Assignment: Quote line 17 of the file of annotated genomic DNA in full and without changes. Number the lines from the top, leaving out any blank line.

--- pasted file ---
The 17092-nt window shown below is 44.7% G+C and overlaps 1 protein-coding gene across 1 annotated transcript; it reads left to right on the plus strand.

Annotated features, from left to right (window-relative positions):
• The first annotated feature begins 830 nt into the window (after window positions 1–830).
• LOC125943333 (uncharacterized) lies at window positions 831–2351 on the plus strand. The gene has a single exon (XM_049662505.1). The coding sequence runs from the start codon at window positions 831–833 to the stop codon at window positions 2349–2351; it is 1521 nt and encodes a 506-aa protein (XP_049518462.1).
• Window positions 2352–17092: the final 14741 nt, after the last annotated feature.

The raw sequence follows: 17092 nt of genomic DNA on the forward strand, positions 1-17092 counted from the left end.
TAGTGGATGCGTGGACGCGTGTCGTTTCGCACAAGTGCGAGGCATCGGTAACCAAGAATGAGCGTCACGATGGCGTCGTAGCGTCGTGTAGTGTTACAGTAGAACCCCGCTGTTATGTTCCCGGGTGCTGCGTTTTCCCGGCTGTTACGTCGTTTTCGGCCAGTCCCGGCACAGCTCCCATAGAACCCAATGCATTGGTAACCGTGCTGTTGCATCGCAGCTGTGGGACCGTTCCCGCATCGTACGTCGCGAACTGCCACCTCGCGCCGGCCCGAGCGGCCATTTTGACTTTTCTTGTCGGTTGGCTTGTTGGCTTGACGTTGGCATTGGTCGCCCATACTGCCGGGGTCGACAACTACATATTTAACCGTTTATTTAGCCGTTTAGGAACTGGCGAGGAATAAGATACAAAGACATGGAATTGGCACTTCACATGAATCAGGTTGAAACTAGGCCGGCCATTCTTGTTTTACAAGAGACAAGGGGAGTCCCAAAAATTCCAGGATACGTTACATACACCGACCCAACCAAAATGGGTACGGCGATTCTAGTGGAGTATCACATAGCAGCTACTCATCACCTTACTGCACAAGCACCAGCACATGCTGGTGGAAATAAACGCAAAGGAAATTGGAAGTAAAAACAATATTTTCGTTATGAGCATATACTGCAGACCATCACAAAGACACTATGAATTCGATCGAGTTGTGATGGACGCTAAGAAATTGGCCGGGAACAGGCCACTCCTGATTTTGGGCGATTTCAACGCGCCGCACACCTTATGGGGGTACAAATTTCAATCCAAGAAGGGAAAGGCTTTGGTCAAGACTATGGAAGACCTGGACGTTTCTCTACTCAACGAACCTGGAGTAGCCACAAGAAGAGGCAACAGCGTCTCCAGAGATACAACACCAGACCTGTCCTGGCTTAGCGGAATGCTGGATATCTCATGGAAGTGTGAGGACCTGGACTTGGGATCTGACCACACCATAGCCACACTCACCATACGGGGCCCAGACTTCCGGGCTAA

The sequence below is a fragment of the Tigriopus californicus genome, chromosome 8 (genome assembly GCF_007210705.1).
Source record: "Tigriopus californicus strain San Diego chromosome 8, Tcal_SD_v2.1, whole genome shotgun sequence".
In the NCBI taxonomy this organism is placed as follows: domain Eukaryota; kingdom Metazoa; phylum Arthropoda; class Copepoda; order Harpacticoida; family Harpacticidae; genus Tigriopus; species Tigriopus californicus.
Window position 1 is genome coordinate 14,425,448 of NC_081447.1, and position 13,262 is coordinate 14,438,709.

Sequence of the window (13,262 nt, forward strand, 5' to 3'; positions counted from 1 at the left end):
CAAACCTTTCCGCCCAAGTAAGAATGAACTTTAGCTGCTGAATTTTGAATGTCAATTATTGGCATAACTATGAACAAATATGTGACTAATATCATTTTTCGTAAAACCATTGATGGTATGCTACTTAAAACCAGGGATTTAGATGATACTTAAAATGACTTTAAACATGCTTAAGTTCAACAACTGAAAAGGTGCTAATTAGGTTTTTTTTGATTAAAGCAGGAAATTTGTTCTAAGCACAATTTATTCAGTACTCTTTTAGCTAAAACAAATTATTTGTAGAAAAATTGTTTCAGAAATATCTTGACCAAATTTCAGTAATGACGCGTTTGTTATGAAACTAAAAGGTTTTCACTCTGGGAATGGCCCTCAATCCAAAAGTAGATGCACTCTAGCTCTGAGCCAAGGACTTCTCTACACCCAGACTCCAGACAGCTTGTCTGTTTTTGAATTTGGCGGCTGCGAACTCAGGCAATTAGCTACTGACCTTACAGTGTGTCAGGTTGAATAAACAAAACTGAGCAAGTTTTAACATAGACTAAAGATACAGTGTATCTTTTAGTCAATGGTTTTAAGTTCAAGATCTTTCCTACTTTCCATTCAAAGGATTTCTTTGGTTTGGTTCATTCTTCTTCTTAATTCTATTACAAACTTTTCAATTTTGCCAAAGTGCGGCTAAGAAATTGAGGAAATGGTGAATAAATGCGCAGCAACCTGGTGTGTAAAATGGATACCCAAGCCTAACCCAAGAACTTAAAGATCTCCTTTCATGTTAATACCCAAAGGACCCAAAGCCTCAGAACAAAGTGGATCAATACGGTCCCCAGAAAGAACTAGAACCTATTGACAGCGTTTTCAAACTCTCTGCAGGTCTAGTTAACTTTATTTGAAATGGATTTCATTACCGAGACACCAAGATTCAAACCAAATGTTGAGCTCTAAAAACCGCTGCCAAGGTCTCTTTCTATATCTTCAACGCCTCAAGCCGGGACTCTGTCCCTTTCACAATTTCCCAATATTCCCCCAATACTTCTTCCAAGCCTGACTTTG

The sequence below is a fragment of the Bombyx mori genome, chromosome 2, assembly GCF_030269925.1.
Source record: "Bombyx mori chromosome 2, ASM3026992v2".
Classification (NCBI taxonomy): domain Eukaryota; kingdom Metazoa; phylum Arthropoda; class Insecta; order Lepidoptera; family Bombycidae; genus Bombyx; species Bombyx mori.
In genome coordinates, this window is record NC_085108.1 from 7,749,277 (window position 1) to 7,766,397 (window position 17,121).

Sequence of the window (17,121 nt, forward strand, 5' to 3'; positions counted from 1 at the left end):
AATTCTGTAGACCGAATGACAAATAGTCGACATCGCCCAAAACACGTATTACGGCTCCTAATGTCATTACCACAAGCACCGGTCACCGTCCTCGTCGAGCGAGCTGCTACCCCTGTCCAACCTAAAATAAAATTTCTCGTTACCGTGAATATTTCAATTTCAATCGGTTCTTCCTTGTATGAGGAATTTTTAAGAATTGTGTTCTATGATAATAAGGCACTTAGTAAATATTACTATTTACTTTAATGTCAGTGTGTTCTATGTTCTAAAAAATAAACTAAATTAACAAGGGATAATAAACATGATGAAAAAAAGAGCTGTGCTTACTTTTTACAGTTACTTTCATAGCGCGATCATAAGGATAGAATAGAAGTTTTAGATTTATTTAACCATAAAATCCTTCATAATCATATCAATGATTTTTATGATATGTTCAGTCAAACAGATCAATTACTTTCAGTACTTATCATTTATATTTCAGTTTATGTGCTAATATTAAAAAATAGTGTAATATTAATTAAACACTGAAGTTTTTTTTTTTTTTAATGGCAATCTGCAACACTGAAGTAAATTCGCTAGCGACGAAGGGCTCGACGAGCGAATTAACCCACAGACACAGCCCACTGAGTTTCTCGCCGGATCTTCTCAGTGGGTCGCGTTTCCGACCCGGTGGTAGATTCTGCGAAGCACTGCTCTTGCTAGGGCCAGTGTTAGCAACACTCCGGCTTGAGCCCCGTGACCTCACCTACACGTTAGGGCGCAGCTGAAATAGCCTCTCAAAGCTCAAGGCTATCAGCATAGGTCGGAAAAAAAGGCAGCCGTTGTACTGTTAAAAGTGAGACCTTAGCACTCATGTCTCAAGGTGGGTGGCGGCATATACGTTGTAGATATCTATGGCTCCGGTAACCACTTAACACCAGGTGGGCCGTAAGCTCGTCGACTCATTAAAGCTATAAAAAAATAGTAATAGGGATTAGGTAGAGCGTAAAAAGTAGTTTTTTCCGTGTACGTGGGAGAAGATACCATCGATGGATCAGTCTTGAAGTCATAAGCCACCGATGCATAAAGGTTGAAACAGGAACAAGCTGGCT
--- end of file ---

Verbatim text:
In genome coordinates, this window is record NC_085108.1 from 7,749,277 (window position 1) to 7,766,397 (window position 17,121).